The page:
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    "Bated breath".... That's a total of $9 now.

    Annoying yet? Probably, but it strikes me as funny in an editing thread. I'm sick like that.

    I'll accept a free copy in trade. When it's ready. You'll get a review.
     
    Last edited: May 20, 2015
  11. Devor

    Devor Fiery Keeper of the Hat Moderator

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    If you had $2,400 to spend, you could do better than that. I'll trust your judgement that you need this second editor, but with $1,600 to spend, I would be looking at setting up a sales page (with banner art, author photo, etc), hiring a publicist, and sending out hard copies.

    I think you'll learn quite a bit by moving on to your next novel.
     
  12. MineOwnKing

    MineOwnKing Maester

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    Yeah,

    My last one was up there in price. But, that included a full developmental edit, plus a proofread by another editor.

    Add $800.00 for cover art and $300 for conversion.

    About $800 for marketing.

    $7,000.00 for 114,000 words.
     
  13. BWFoster78

    BWFoster78 Myth Weaver

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    Good deal. I accept!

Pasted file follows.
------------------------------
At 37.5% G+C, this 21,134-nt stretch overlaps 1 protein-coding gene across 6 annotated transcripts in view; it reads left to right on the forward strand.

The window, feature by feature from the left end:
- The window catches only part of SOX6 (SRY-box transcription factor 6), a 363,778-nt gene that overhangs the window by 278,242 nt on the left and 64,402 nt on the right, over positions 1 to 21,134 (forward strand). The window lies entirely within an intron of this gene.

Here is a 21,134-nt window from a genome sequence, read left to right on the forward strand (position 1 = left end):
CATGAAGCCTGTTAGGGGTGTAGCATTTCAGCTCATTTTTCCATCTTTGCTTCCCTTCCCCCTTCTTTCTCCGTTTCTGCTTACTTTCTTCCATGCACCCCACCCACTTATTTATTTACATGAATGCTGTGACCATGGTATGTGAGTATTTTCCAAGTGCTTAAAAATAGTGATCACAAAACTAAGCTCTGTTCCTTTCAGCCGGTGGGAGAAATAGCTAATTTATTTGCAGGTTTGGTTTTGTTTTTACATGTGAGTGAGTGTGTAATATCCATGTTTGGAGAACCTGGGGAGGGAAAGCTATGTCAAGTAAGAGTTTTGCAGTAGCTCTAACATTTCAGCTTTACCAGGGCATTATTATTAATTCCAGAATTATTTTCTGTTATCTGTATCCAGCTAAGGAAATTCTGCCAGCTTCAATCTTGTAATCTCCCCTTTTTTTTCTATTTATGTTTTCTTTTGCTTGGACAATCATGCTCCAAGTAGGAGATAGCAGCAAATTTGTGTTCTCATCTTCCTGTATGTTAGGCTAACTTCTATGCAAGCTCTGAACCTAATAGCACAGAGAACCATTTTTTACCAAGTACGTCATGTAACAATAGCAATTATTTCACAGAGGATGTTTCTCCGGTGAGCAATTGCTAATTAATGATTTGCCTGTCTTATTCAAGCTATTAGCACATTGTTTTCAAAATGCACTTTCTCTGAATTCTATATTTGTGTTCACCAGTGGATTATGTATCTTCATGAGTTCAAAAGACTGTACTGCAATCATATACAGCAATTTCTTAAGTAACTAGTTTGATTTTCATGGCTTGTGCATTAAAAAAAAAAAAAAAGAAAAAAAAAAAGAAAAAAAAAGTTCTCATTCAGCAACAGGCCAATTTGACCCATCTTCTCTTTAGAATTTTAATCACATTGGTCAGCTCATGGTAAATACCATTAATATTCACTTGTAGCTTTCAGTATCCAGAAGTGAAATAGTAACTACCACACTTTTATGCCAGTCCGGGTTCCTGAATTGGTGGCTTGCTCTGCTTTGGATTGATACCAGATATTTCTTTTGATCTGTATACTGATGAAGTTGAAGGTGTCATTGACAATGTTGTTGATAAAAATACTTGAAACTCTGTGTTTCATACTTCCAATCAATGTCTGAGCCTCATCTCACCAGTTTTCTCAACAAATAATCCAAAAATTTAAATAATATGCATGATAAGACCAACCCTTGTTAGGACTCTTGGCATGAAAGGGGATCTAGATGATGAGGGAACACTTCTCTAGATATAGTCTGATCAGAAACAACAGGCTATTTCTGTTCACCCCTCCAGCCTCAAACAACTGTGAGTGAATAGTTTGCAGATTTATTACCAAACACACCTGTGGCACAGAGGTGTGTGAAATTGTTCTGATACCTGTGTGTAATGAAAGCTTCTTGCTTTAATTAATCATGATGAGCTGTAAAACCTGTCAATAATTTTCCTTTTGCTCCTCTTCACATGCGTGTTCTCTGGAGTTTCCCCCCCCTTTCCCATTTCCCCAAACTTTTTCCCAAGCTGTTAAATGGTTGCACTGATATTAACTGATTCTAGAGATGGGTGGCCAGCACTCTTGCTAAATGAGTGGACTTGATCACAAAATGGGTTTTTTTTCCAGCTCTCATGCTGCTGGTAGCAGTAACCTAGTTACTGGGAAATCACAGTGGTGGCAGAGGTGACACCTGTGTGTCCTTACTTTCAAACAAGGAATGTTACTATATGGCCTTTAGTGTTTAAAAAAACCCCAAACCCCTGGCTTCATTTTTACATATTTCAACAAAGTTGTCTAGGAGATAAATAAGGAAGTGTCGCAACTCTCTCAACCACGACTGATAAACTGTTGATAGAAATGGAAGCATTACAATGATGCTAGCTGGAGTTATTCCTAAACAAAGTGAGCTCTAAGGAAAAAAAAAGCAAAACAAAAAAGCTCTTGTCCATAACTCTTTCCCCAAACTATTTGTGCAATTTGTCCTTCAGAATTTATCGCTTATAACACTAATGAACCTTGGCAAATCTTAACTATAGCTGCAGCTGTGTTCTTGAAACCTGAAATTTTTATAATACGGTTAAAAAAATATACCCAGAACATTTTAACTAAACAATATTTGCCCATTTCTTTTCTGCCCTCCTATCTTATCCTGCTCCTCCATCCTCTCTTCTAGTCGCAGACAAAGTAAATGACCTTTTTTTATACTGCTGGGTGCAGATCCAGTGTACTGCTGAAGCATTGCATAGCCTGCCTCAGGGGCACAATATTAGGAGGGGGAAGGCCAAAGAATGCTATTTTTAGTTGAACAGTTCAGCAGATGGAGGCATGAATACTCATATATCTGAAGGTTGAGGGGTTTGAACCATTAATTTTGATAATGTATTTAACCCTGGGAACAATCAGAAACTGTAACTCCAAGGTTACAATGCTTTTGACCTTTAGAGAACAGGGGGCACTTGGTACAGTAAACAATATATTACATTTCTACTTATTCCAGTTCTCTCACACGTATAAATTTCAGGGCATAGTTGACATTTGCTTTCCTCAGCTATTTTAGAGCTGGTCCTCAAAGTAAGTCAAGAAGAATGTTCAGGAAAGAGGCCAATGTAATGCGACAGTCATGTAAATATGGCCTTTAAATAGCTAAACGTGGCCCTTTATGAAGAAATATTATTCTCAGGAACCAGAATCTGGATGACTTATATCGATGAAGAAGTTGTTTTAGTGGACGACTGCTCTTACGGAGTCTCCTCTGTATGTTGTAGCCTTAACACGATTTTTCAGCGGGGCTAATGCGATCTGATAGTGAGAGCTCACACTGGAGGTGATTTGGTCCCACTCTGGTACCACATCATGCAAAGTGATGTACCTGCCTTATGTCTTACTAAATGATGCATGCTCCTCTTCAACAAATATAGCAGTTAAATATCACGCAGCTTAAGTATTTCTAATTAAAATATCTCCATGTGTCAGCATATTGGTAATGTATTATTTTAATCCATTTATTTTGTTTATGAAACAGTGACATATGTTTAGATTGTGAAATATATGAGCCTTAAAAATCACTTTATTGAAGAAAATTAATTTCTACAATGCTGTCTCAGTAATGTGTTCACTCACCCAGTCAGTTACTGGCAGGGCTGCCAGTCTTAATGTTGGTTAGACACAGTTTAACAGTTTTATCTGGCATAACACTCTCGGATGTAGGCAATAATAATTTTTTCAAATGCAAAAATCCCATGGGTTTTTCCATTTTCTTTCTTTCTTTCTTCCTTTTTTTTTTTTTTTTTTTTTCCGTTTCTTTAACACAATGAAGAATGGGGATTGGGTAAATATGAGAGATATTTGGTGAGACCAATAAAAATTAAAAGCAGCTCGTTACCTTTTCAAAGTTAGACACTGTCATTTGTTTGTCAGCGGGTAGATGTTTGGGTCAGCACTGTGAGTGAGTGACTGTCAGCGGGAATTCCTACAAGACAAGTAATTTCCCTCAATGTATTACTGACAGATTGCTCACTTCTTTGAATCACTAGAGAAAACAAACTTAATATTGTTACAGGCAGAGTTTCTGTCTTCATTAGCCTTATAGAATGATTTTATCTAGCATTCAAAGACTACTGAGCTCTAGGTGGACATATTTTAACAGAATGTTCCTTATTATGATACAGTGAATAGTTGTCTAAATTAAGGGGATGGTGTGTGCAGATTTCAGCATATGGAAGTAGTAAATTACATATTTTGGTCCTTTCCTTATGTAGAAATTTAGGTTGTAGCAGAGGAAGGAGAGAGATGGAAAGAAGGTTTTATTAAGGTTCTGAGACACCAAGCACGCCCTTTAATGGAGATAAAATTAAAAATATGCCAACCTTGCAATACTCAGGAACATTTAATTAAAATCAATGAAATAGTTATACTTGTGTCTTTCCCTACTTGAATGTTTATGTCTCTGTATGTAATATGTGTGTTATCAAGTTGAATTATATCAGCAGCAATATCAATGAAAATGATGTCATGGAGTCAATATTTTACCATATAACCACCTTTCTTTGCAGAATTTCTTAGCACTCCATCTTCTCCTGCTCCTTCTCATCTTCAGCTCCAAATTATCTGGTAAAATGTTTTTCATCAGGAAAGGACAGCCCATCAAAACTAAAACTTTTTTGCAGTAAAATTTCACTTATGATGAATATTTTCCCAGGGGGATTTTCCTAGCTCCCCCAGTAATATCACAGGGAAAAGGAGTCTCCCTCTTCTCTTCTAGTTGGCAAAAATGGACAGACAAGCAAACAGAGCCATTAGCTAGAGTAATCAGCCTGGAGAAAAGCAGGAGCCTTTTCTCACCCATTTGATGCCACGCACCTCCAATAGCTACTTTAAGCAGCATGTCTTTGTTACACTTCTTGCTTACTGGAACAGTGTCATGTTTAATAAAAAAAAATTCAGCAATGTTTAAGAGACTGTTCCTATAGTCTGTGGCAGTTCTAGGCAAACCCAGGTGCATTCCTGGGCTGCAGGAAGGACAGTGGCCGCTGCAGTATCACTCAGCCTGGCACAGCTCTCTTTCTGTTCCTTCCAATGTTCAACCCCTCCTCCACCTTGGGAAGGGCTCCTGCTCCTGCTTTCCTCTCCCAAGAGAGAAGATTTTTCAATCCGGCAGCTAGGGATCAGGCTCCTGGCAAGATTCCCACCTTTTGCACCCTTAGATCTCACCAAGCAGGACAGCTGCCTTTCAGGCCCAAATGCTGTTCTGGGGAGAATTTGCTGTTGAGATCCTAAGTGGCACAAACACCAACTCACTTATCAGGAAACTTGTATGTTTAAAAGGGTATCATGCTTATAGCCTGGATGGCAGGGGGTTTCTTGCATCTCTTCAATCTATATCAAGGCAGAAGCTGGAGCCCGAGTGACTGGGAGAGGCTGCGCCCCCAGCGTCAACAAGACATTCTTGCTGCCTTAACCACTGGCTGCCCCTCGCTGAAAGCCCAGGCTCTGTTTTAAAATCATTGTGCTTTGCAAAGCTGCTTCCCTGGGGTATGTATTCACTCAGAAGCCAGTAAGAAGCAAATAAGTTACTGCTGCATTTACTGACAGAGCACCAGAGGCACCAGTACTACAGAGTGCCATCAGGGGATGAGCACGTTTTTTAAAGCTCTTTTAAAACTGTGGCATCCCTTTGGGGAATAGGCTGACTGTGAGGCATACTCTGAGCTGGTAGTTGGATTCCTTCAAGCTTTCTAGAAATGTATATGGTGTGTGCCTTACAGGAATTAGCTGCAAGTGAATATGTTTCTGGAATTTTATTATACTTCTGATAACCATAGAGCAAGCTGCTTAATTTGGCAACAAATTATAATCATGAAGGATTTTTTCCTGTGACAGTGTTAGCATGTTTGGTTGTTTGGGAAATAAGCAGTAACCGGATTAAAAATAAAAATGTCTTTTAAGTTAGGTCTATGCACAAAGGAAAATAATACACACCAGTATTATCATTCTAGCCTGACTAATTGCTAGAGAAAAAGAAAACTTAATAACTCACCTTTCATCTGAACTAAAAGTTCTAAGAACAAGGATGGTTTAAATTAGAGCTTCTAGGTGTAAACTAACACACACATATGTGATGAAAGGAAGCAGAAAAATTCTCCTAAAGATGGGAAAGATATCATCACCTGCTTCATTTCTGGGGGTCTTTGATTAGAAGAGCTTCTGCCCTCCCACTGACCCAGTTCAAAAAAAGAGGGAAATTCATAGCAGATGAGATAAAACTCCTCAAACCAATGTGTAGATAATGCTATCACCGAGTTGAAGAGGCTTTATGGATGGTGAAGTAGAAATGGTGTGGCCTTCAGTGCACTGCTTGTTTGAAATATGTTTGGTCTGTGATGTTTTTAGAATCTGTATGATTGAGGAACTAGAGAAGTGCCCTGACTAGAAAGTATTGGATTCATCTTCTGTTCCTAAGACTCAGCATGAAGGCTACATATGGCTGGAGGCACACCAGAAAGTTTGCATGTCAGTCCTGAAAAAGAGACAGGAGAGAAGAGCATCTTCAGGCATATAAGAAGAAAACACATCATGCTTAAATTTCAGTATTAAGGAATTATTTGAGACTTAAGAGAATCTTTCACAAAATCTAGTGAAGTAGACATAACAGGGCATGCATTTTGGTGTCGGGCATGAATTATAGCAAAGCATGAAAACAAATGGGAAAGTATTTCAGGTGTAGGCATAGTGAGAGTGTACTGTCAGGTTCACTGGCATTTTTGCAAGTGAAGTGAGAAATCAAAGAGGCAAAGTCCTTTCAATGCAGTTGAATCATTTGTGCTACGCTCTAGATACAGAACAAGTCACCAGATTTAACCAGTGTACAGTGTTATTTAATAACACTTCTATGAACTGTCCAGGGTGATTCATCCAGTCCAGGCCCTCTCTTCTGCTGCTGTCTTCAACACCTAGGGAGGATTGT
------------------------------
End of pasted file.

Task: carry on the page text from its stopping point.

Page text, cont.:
Given the editing process so far, I may even be able to finish ahead of schedule, maybe as early as mid August.
     
  14. BWFoster78

    BWFoster78 Myth Weaver

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    I hope so. I'm planning on taking a break from epic fantasy and writing a superhero novel next.
     
  15. BWFoster78

    BWFoster78 Myth Weaver

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    Ouch!

    What's your ROI for that?
     
  16. MineOwnKing

    MineOwnKing Maester

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    Cash is king.

    Don't sweat the petty things, pet the sweaty things.
     
  17. BWFoster78

    BWFoster78 Myth Weaver

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    More Observations about Choosing an Editor:

    I've been in a lot of internet discussions about editors. There's a camp that says, "You absolutely should not self publish without procuring an editor." I, obviously, side with that camp.

    Within that camp, though, there seems to be an opinion that, not only do you have to procure an editor, you need a really expensive editor.

    I think that there exist editors that are really, really good and have a ton of experience taking manuscripts and turning them into bestsellers. I have no knowledge of these people, but my guess is that they are quite expensive and are employed by the big publishers.

    My guess is that those saying you need to pay for quality editors are themselves only able to afford the midlist editors.

    So does a midlist editor provide 3 times the value of someone who you find on Elance for $800? Maybe. I really have no way of knowing. I'm highly skeptical, though.

    What I do believe is that, whether you go midlist or bargain basement, you need to do everything you can to make sure the editor is going to fit your needs. I also think that the bargain basement is divided into sections: